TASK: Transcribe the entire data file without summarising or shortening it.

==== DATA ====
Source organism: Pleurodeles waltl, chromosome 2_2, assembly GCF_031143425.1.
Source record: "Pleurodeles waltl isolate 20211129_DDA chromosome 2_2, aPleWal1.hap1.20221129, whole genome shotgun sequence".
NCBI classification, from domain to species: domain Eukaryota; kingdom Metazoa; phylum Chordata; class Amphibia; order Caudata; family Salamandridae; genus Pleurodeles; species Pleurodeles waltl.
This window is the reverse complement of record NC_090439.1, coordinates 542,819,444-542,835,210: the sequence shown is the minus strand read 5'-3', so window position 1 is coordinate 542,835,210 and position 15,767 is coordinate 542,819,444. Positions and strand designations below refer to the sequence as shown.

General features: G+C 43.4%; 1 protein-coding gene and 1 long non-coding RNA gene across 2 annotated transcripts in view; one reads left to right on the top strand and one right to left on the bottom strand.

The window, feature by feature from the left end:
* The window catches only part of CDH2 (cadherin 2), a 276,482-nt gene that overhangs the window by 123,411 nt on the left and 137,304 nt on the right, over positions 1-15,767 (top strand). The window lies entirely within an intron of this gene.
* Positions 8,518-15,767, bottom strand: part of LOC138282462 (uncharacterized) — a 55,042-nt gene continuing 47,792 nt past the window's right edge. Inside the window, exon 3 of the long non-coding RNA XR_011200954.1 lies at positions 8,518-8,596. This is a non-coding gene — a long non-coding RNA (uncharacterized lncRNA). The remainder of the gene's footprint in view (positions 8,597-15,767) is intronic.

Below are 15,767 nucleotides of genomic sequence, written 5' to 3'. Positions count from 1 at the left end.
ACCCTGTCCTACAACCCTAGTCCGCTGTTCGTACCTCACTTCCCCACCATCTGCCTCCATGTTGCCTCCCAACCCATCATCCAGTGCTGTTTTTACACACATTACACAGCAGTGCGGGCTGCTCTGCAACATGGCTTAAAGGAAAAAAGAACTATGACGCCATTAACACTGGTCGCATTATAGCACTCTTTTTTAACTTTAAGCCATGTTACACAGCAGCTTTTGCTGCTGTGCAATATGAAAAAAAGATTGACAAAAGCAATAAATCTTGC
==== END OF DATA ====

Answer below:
Source organism: Pleurodeles waltl, chromosome 2_2, assembly GCF_031143425.1.
Source record: "Pleurodeles waltl isolate 20211129_DDA chromosome 2_2, aPleWal1.hap1.20221129, whole genome shotgun sequence".
NCBI classification, from domain to species: domain Eukaryota; kingdom Metazoa; phylum Chordata; class Amphibia; order Caudata; family Salamandridae; genus Pleurodeles; species Pleurodeles waltl.
This window is the reverse complement of record NC_090439.1, coordinates 542,819,444-542,835,210: the sequence shown is the minus strand read 5'-3', so window position 1 is coordinate 542,835,210 and position 15,767 is coordinate 542,819,444. Positions and strand designations below refer to the sequence as shown.

General features: G+C 43.4%; 1 protein-coding gene and 1 long non-coding RNA gene across 2 annotated transcripts in view; one reads left to right on the top strand and one right to left on the bottom strand.

The window, feature by feature from the left end:
* The window catches only part of CDH2 (cadherin 2), a 276,482-nt gene that overhangs the window by 123,411 nt on the left and 137,304 nt on the right, over positions 1-15,767 (top strand). The window lies entirely within an intron of this gene.
* Positions 8,518-15,767, bottom strand: part of LOC138282462 (uncharacterized) — a 55,042-nt gene continuing 47,792 nt past the window's right edge. Inside the window, exon 3 of the long non-coding RNA XR_011200954.1 lies at positions 8,518-8,596. This is a non-coding gene — a long non-coding RNA (uncharacterized lncRNA). The remainder of the gene's footprint in view (positions 8,597-15,767) is intronic.

Below are 15,767 nucleotides of genomic sequence, written 5' to 3'. Positions count from 1 at the left end.
ACCCTGTCCTACAACCCTAGTCCGCTGTTCGTACCTCACTTCCCCACCATCTGCCTCCATGTTGCCTCCCAACCCATCATCCAGTGCTGTTTTTACACACATTACACAGCAGTGCGGGCTGCTCTGCAACATGGCTTAAAGGAAAAAAGAACTATGACGCCATTAACACTGGTCGCATTATAGCACTCTTTTTTAACTTTAAGCCATGTTACACAGCAGCTTTTGCTGCTGTGCAATATGAAAAAAAGATTGACAAAAGCAATAAATCTTGC